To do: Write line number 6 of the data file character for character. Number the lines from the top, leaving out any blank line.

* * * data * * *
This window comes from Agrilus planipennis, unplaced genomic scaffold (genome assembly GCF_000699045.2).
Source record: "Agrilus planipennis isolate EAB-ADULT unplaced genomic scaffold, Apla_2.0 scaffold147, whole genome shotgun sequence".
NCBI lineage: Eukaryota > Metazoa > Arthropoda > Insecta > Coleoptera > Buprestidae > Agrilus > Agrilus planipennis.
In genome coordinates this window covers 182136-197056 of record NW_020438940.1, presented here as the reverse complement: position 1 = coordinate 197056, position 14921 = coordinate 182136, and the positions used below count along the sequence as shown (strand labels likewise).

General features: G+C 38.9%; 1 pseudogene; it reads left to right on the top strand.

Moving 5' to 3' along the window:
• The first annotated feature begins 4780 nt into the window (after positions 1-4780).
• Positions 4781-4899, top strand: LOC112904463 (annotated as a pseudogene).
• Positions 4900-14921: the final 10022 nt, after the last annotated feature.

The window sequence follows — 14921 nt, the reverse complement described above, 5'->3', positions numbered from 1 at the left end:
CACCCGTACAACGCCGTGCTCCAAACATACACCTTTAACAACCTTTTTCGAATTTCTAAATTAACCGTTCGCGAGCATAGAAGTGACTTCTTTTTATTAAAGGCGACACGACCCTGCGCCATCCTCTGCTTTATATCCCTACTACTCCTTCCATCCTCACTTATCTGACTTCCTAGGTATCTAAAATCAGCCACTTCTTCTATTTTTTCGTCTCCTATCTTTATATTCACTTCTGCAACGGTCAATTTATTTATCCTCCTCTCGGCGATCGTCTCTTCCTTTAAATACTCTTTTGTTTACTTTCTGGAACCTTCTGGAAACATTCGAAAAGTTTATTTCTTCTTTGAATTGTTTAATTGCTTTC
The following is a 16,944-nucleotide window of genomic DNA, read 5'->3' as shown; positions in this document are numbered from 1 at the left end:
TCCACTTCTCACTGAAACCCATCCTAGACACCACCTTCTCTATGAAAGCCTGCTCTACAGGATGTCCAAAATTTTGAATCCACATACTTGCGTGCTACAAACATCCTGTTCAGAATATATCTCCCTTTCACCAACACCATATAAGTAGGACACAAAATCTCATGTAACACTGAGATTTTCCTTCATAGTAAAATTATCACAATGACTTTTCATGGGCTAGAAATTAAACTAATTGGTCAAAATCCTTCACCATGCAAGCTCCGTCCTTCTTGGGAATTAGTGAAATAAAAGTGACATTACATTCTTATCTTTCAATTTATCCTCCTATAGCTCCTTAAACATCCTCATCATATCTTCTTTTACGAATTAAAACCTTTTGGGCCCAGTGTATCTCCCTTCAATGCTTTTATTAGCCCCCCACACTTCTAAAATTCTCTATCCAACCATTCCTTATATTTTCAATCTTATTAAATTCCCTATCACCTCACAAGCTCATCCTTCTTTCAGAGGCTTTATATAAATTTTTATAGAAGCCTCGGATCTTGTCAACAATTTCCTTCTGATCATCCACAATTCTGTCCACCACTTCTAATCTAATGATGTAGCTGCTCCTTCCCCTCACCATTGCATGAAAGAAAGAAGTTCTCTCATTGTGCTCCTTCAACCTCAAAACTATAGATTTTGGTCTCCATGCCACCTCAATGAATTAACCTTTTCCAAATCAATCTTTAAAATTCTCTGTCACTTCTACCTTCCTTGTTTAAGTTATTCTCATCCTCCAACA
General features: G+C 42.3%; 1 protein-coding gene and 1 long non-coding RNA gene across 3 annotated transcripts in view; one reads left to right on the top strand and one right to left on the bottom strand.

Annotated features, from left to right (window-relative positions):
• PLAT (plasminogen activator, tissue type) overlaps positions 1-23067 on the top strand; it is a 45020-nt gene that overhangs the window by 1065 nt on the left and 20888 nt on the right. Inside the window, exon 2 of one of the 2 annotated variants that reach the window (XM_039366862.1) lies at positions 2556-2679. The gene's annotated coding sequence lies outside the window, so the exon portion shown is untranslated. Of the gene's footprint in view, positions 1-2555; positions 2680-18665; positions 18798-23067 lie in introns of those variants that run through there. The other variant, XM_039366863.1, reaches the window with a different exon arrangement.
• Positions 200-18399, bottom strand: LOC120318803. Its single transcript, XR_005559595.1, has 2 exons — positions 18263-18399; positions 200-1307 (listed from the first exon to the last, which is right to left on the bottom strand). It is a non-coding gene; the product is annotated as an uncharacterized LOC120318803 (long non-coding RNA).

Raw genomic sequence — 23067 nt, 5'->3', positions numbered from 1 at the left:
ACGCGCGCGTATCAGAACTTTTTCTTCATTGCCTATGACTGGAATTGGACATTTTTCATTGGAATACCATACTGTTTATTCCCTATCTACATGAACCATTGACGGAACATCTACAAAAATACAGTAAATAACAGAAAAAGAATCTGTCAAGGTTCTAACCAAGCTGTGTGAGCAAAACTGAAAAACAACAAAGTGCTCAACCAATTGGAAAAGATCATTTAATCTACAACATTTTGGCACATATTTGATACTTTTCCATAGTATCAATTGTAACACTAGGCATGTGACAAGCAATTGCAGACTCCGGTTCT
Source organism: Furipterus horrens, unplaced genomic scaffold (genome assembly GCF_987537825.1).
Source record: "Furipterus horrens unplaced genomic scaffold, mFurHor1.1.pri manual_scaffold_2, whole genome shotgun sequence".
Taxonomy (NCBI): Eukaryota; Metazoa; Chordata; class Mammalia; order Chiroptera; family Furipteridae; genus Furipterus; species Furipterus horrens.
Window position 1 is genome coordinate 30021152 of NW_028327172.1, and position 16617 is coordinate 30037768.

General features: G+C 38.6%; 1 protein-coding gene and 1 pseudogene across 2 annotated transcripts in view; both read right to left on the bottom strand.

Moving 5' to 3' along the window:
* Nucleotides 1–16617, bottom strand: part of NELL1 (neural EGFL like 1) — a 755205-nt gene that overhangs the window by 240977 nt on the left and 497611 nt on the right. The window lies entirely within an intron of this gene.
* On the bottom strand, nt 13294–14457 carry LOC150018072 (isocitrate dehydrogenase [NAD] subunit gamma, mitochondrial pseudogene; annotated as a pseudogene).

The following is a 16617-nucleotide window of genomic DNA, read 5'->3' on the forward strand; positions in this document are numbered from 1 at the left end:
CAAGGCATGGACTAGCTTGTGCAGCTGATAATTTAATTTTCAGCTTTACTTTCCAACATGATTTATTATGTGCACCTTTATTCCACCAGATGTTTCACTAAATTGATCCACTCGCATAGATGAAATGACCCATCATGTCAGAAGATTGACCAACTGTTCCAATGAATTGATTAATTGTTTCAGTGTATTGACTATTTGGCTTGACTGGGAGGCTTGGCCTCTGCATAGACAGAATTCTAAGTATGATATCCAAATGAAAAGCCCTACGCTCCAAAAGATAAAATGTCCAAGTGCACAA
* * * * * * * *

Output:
Moving 5' to 3' along the window: